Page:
Here, we report a high-quality draft genome of the sesame genotype ‘Zhongzhi No. 13’ , an elite cultivar with high oil content (59%), which has been introduced to most major sesame planting areas in China over the past 10 years. In addition to the well-assembled genome sequences, a new high-density genetic map, 12 in-depth RNA-Seq data sets and resequencing data for 29 sesame accessions were generated to help understand and analyze genome structure, evolution and important nutritional characters, including lipid and sesamin synthesis, in the most comprehensive way. Together, these results will open a door for genetic studies for a variety of purposes in, but not restricted to, sesame.

Results and discussion

De novo genome sequencing

Assembly and assessment

After reads filtering, 54.5 Gb of high-quality data from sesame cultivar ‘Zhongzhi No. 13’ were obtained using the Illumina Hiseq2000 platform (Figure S1 and Tables S1 and S2 in Additional file 1; Data S1 in Additional file 2), representing approximately 152.7-fold coverage of the predicted sesame genome. SOAPdenovo [22] was used to assemble the genome, which resulted in a draft genome of 274 Mb with contig N50 of 52.2 kb and scaffold N50 of 2.1 Mb, which are approximately 2.7- and 92.9-fold longer, respectively, than a previous survey of the sesame genome [21] (Table 1; Tables S3 and S4 in Additional file 1). Using a newly constructed genetic map consisting of 406 markers (Data S2 in Additional file 2), we anchored 150 large scaffolds (117 oriented) into 16 pseudomolecules, which harbored 85.3% of the genome assembly and 91.7% of the predicted genes (numbered LG1 to LG16; Table 1; Figure 1; Table S5 and Figures S3 to S5 in Additional file 1). The estimated heterozygosity of the assembled sequenced line was 1.08 × 10−4. This low heterozygosity was not unexpected because sesame is a self-pollinated plant [23], and we had performed successive selfing for five generations on the sample before sequencing to guarantee its homozygosity.

Additional file 1. Supplementary Notes, Tables S1 to S20, and Figures S1 to S25.

Format: DOCX Size: 4.3MB Download fileOpen Data

Additional file 2. Supplementary Data S1 to S14.

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Table 1. Summary of sesame genome assembly and annotation

thumbnailFigure 1. Distribution of the basic genomic elements of sesame. (A) Pseudomolecules. (B) Gene density (mRNA); the frequency of sites within gene regions per 500 kb ranged from 0.04 to 0.61. (C) DNA transposon element (TE) density; the frequency of sites within DNA TE regions per 500 kb ranged from 0 to 0.22. (D) Retrotransposon element density; the frequency of sites per 500 kb within retrotransposon element regions ranged from 0 to 0.71. (E) GC content; the ratio of GC sites per 100 kb ranged from 0.32 to 0.40. Inner ribbons indicate self-collinearity of sesame, and the homologous regions of more than 1 Mb are highlighted. Circos [24] was used to construct the diagram.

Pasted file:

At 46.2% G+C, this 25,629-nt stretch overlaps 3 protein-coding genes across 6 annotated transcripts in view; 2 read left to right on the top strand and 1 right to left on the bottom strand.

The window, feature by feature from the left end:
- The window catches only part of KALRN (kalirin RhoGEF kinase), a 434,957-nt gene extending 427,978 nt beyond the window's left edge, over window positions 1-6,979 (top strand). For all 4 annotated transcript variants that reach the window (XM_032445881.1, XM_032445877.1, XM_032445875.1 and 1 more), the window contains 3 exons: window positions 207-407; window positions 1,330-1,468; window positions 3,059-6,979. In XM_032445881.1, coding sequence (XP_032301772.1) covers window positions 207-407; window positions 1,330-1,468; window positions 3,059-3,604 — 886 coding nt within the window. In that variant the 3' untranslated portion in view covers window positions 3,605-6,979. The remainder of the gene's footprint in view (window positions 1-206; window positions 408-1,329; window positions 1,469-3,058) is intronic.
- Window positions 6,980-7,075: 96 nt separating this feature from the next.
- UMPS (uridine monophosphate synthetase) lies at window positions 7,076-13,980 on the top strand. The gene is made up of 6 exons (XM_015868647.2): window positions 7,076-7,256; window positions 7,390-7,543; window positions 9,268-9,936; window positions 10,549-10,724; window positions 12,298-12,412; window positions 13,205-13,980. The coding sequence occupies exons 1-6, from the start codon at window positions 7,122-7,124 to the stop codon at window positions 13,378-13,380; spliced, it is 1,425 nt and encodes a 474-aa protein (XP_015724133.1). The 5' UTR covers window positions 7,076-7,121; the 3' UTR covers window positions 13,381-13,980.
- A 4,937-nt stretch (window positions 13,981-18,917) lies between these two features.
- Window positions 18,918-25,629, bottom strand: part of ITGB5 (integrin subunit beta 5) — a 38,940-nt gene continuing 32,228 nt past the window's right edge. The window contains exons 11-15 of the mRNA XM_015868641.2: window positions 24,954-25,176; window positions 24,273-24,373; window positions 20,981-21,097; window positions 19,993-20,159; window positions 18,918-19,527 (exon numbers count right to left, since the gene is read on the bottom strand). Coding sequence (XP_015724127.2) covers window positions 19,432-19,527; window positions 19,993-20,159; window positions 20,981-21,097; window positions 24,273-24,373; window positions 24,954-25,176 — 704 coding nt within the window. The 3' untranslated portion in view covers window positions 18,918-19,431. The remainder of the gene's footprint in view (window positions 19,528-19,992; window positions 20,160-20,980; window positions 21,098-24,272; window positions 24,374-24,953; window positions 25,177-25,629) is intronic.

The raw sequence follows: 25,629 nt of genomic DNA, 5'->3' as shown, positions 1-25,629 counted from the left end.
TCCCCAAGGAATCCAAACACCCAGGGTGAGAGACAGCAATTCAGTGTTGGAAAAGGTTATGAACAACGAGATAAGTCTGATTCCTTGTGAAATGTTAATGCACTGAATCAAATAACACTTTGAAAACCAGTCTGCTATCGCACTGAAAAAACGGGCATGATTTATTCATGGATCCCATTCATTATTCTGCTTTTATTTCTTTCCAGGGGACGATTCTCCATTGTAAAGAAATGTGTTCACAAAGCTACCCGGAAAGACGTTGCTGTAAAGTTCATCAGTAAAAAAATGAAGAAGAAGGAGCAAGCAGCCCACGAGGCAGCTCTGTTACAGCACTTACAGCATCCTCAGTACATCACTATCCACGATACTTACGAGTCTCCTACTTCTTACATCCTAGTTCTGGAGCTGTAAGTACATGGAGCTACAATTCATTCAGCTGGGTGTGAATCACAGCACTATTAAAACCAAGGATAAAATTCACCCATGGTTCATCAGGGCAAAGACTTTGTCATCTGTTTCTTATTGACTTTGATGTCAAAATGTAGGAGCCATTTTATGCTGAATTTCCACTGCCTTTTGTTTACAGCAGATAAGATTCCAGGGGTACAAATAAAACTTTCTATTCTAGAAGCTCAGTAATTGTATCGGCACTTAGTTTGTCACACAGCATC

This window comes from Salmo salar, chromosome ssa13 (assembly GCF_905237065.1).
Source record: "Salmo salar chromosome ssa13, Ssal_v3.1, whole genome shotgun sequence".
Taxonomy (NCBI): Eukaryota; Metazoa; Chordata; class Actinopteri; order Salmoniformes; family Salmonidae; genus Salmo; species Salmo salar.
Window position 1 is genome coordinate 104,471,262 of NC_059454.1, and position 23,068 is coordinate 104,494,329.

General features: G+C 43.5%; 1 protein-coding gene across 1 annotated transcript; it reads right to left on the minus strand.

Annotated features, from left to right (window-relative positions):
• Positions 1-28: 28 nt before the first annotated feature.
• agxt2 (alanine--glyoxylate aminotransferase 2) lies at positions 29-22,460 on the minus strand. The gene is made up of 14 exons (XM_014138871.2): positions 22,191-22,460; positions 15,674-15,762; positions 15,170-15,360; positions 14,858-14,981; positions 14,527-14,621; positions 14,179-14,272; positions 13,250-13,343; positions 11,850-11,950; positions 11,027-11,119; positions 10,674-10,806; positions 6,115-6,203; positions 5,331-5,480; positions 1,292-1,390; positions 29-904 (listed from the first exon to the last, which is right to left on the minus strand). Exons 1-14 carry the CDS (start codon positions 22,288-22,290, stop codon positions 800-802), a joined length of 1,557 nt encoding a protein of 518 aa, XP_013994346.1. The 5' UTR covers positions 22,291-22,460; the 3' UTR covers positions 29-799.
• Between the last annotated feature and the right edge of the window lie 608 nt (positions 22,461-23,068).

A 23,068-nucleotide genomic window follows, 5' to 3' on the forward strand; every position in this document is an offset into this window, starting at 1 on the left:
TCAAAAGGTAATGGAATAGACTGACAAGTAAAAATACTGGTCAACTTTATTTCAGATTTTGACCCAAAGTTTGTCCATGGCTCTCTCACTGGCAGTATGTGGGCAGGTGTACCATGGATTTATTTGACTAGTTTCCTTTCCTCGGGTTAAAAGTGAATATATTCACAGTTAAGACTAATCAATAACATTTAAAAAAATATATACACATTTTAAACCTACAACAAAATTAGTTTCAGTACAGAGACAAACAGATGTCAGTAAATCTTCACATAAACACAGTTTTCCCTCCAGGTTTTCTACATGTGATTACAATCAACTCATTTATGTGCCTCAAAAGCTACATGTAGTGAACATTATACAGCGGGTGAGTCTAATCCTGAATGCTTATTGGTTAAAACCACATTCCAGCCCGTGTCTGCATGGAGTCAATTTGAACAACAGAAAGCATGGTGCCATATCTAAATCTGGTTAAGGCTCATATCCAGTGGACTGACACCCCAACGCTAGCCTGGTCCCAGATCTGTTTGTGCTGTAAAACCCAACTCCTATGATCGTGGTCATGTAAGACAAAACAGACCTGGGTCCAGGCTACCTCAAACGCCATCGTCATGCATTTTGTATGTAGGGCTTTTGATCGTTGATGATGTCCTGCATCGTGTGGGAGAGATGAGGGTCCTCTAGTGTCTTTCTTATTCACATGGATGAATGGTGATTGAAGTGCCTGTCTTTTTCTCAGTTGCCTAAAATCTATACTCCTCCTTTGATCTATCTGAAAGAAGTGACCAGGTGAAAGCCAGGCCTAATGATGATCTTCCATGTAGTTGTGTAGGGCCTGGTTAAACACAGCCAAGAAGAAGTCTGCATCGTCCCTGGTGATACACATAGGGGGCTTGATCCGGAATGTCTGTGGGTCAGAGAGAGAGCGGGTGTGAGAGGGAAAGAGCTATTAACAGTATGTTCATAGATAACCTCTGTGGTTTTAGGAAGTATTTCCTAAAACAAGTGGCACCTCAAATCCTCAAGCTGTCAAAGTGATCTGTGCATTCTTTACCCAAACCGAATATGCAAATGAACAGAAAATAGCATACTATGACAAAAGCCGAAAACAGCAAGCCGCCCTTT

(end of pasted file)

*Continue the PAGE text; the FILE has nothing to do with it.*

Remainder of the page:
The assembly covered 77.4 to 81.3% of the genome size according to the estimations derived from 17-mer depth distribution (357 Mb) (Figure S2 in Additional file 1) and flow cytometry (337 Mb) (Figure S3 in Additional file 1). The integrity of gene space in the genome assembly was demonstrated by the successful mapping of 99.3% of 3,328 expressed sequence tags (ESTs) [16] retrieved from GenBank, and 98.5% of 86,222 unigenes that were assembled de novo from previously reported RNA-Seq data [17] (Table S6 in Additional file 1). In addition, the large-scale assembly accuracy was assessed using five fosmid clones (33.5 to 38.6 kb) that were sequenced thoroughly using the Sanger sequencing technology (see Supplementary Note in Additional file 1), whereby 99.6% of the clone sequences, on average, were identical to the assembly (Table S7 and Figure S7 in Additional file 1). Hence, a high-quality assembly of sesame is provided here, rendering it a valuable source for studying genome structure and evolution.

Genome annotation

We predicted 27,148 protein-coding genes with an average transcript size of 3,171 bp by ab initio and homology-based analyses (Tables S8 to S10 in Additional file 1), together with RNA-Seq reads-assisted annotation. Of those, 23,635 (87.1%) were supported by unigenes or protein similarity, with only 12.9% derived solely from ab initio gene predictions (Table S9 in Additional file 1). With regard to non-coding genes, we identified 207 microRNAs, 870 tRNAs, 268 small nuclear RNAs, and 386 rRNA fragments from the assembly (Table S11 in Additional file 1).

Transposable elements play an important role in and are the major components of plants. A comprehensive annotation revealed that the repeat elements in sesame are lower (28.5% of assembly) than in grapevine (52.2%) [25], tomato (63.2%) [26] and potato (54.5%) [27] (Table 1; Tables S12 and S13 in Additional file 1). As observed in other sequenced genomes, long terminal repeats (LTRs) in sesame occupy the majority (51.1%) of repeat sequences. When the number of full-length LTRs (Copia and Gypsy) was plotted against their insertion time inferred from the intra-sequence divergence of LTR regions (Figure S8 in Additional file 1), the resulting age distributions exhibited typical ‘L’ shapes with the accumulation of many recent LTRs and much fewer old LTRs. These age distributions reflected a steady-state stochastic birth/death model for the dynamics of LTR accumulation and activity [28].